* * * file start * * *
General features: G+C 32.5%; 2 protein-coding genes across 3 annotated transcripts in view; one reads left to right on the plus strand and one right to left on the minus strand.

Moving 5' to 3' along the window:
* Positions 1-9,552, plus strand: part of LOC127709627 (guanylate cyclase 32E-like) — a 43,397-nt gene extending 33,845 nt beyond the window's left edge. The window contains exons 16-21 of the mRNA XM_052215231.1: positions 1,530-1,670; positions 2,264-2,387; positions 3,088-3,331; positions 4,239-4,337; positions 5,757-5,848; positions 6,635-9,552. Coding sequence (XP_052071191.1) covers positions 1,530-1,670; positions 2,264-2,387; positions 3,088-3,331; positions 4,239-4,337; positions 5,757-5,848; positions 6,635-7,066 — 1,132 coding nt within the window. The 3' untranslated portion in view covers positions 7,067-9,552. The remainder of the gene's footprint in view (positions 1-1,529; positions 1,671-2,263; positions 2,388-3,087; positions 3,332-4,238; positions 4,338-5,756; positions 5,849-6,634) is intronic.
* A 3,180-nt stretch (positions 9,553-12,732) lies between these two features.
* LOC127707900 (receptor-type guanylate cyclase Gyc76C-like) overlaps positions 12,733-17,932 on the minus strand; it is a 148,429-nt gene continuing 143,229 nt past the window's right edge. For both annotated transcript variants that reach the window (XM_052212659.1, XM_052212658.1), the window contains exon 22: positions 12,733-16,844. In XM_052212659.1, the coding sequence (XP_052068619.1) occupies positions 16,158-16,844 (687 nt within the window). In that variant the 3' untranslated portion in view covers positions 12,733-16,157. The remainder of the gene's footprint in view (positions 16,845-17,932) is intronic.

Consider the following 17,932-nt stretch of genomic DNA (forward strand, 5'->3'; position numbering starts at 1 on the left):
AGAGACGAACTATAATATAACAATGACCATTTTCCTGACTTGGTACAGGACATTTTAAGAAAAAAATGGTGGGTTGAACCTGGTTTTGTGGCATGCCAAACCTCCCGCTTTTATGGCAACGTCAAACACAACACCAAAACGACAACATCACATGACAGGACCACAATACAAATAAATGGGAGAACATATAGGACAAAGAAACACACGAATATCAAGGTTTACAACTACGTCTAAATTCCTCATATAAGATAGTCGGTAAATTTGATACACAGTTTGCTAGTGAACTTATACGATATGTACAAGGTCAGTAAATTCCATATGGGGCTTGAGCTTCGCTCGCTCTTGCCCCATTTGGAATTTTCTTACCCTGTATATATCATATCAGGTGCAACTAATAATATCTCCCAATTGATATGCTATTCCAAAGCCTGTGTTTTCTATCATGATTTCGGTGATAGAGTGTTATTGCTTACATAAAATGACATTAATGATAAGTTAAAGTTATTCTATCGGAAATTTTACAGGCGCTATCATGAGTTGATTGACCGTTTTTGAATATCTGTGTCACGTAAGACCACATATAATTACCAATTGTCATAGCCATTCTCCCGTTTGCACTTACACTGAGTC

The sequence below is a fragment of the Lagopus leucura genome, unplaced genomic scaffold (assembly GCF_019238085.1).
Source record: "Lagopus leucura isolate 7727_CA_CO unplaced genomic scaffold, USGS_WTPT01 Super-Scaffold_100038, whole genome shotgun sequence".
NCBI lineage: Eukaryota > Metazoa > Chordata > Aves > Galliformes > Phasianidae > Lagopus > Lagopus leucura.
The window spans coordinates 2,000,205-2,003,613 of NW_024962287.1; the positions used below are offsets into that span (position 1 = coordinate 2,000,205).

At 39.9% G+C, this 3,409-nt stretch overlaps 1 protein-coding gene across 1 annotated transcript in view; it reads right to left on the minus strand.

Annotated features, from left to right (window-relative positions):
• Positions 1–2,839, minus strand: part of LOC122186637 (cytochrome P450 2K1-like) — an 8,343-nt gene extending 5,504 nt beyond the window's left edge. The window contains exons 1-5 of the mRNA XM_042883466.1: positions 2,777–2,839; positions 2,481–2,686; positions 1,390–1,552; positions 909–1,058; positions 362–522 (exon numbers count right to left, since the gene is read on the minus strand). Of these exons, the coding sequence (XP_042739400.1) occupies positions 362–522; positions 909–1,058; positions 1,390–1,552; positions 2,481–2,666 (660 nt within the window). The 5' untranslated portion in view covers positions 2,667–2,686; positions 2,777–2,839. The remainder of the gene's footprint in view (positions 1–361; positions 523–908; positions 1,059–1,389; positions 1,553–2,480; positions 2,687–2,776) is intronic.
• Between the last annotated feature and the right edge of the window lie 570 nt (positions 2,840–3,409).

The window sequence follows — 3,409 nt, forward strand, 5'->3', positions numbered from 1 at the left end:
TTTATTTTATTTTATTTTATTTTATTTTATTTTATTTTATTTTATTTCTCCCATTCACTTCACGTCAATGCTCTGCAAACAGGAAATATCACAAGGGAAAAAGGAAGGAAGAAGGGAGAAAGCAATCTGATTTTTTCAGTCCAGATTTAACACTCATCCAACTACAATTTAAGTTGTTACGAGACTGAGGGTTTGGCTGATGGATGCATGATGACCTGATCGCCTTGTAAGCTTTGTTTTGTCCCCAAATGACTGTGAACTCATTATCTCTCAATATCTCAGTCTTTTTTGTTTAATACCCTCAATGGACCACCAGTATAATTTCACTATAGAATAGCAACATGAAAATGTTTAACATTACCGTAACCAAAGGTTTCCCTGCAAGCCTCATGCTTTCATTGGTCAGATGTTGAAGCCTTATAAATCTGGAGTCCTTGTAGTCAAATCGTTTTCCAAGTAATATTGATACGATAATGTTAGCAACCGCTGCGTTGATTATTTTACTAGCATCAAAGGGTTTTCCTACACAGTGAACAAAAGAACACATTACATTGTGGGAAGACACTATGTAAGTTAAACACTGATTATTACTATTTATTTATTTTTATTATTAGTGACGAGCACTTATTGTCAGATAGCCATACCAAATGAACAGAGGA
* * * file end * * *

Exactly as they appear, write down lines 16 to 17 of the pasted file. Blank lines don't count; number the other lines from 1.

The window sequence follows — 3,409 nt, forward strand, 5'->3', positions numbered from 1 at the left end:
TTTATTTTATTTTATTTTATTTTATTTTATTTTATTTTATTTTATTTCTCCCATTCACTTCACGTCAATGCTCTGCAAACAGGAAATATCACAAGGGAAAAAGGAAGGAAGAAGGGAGAAAGCAATCTGATTTTTTCAGTCCAGATTTAACACTCATCCAACTACAATTTAAGTTGTTACGAGACTGAGGGTTTGGCTGATGGATGCATGATGACCTGATCGCCTTGTAAGCTTTGTTTTGTCCCCAAATGACTGTGAACTCATTATCTCTCAATATCTCAGTCTTTTTTGTTTAATACCCTCAATGGACCACCAGTATAATTTCACTATAGAATAGCAACATGAAAATGTTTAACATTACCGTAACCAAAGGTTTCCCTGCAAGCCTCATGCTTTCATTGGTCAGATGTTGAAGCCTTATAAATCTGGAGTCCTTGTAGTCAAATCGTTTTCCAAGTAATATTGATACGATAATGTTAGCAACCGCTGCGTTGATTATTTTACTAGCATCAAAGGGTTTTCCTACACAGTGAACAAAAGAACACATTACATTGTGGGAAGACACTATGTAAGTTAAACACTGATTATTACTATTTATTTATTTTTATTATTAGTGACGAGCACTTATTGTCAGATAGCCATACCAAATGAACAGAGGA